Penrose proposes the mind processing possibilities at this sub atomic level (which ultimately comprises of you and me) into definite values emerges as a reality from the collapse of the wave function into our conscious experience. Hence the conscious experience, which in turn influences our behaviour, is a combination of space time continuum, comprising both non-localised particles and their collapsed wave functions within the mind. If Penrose is correct then there already exists a “non- locally” brain existence, so that we are linked in one way or another mysteriously to matter within the wider cosmos. That link conceivably might live on in some embodied form after death. Certainly, any form of out of body experience, triggered by stimuli may be just a precursor or glimpse of that ultimate reality.  
Those opposed to such views say that the brain may be able to will itself into producing sensations which are akin to a perceived reality of another body moving outside the boundaries of one’s physical body. Hence the sceptical view is that out of body experiences can be triggered by stimuli of one kind or another in the area of the brain responsible for imagining body movements, to flash an image of yourself as if you have that view from another point in space located outside of the physical body. But they cannot offer any explanation to the detailed accounts of items, procedures and conversations remembered and confirmed by medical staff as correct during periods when patients were declared clinically dead.
I think it is fitting to end this paper with a quote from Albert Einstein who said “Nature shows us the tail of the lion. But I do not doubt that the lion belongs to it, even though he cannot at once reveal himself because if his enormous size “. 
So it seems that conceivably such experiences may be just a precursor or glimpse of that ultimate gigantic reality, so that hopefully this discussion paper does provide some food for thought on this enduring mystery. For there can be no doubt there are persuasive reasons to support the idea life itself and near death experiences are inextricably linked to the infinite cosmos. It is also true that mystery plays a much more pivotal role in our culture than is generally realised in our attempt to understand reality, so that our beliefs and purpose in adapting to our existence are largely shaped and formed by others, inclusive of out of body type experiences. Finally I think one can say with some confidence there are no grounds to be dismissive of these accounts or to hold firm to the idea that the mind must be solely a property of the material brain.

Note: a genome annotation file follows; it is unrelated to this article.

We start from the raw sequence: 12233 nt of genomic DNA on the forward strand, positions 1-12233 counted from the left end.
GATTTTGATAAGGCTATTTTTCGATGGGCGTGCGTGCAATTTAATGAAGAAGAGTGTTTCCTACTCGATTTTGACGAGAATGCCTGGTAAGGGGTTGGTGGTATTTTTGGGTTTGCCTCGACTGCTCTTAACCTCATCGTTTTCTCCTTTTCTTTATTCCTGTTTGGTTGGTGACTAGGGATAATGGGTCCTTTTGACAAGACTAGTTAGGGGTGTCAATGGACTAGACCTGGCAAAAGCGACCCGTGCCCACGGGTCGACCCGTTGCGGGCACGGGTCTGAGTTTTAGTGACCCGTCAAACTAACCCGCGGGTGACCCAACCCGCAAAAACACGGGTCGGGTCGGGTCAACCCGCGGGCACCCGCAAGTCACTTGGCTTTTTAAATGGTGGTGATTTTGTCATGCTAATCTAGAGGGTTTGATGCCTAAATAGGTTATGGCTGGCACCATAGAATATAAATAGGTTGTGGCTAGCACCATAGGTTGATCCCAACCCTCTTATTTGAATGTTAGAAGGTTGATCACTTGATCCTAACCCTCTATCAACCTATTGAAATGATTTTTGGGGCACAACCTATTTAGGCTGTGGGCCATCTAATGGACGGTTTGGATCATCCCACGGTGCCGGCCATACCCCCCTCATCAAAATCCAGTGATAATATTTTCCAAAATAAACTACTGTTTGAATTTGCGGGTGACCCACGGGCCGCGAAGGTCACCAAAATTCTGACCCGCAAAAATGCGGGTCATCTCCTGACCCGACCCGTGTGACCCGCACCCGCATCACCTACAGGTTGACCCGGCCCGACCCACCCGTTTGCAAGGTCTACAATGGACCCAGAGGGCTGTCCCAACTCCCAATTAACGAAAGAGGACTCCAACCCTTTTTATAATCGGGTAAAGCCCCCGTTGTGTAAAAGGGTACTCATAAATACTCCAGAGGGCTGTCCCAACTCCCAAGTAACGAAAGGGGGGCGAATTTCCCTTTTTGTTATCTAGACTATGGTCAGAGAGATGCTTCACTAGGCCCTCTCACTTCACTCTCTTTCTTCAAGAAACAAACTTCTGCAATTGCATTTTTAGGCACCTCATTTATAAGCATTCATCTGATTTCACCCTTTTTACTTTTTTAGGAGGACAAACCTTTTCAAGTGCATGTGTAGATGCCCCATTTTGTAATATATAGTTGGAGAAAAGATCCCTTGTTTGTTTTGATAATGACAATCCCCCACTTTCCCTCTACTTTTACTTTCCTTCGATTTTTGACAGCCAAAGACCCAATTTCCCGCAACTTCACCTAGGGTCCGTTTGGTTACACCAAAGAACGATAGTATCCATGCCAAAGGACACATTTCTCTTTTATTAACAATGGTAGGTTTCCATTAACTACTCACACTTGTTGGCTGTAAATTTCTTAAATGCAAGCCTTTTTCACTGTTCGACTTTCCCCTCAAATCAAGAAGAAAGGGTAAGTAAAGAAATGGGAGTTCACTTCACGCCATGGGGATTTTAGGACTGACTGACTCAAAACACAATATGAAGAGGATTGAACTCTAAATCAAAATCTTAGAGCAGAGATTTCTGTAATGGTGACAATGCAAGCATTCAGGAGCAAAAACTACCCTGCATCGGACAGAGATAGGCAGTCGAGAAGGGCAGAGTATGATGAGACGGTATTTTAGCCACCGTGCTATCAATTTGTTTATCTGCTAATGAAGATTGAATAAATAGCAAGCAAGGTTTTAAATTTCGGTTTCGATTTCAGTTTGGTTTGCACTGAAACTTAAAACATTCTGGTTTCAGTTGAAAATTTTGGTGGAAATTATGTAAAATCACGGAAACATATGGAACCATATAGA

Tom said...

I recall some while ago now, watching an 'Horizon' programme on BBCTV which is pertinent here. I cannot remember the details, nor can I reference the programme, being made for British TV.

An experiment was conducted in which some people were fitted with a lens/prism attachment to their eyes that had the effect of turning the environment upside down. After a period of time (about 4 days I think) the 'guinea pigs' discovered that were then seeing the world the right way up. Similarly, when the devices were removed, the world was the wrong way up for a period, then reverted to normal.

Far from being a state in which the mind is an emergent property of the brain, this experiment showed that mind was an independent state. At the very least one could conclude that mind had a degree of autonomy.

On the question of 'out of body experiences' I suppose such states will not be fully accepted so long as one believes in total subservience of the mind to the brain. That this attitude seems to fly in the face of experience seems to matter not one jot. One period in life where 'out of body' or 'near death' experiences are relatively common, is at our physical births. Of course such periods cannot be remembered, but can be accessed through meditation.

susan said...

Thanks so much for your wonderful post, Lindsay. Materialism had its role in the evolution of Mind. It would have been very confusing to go from pre-rational religion to transrational awareness all in one step. Science needed a chance to be established to dispel many myths of the pre-rational world. But it's time is past. Many people are waking up to the fact that science has no answers for the most fundamental aspect of life, consciousness. And they will go looking for answers. We must be there to light the way.

All the best

Lindsay Byrnes said...

Thanks Tom & Susan for your thoughtful comments. I think the risk is that we could, in the 21st century, become overly dependent (if we are not already) upon technology to rob us of our individuality.
There continues to be the misconception that brain imaging might even be developed to read off what a person is thinking; a concept which fails to acknowledge the intricate biology and evolution of mind consciousness which makes a mockery of such ideas. As you say Tom, the interesting experiment you mention does prove what we’ve always thought that the mind is far more than just the properties of the material brain. But I do think now is the time to ensure future systems have safeguards to preserve our individuality and avoid slavishly adopting the ruinous route of unfettered materialism.
Best wishes

Rachael said...

Thanks for sharing this! I agree that it's probably a "glimpse of that ultimate gigantic reality"... perhaps when we embrace the possibility of our own extra sensory abilities we will discover more about their existence. Like with science that starts out as a hunch and then later gets "proven."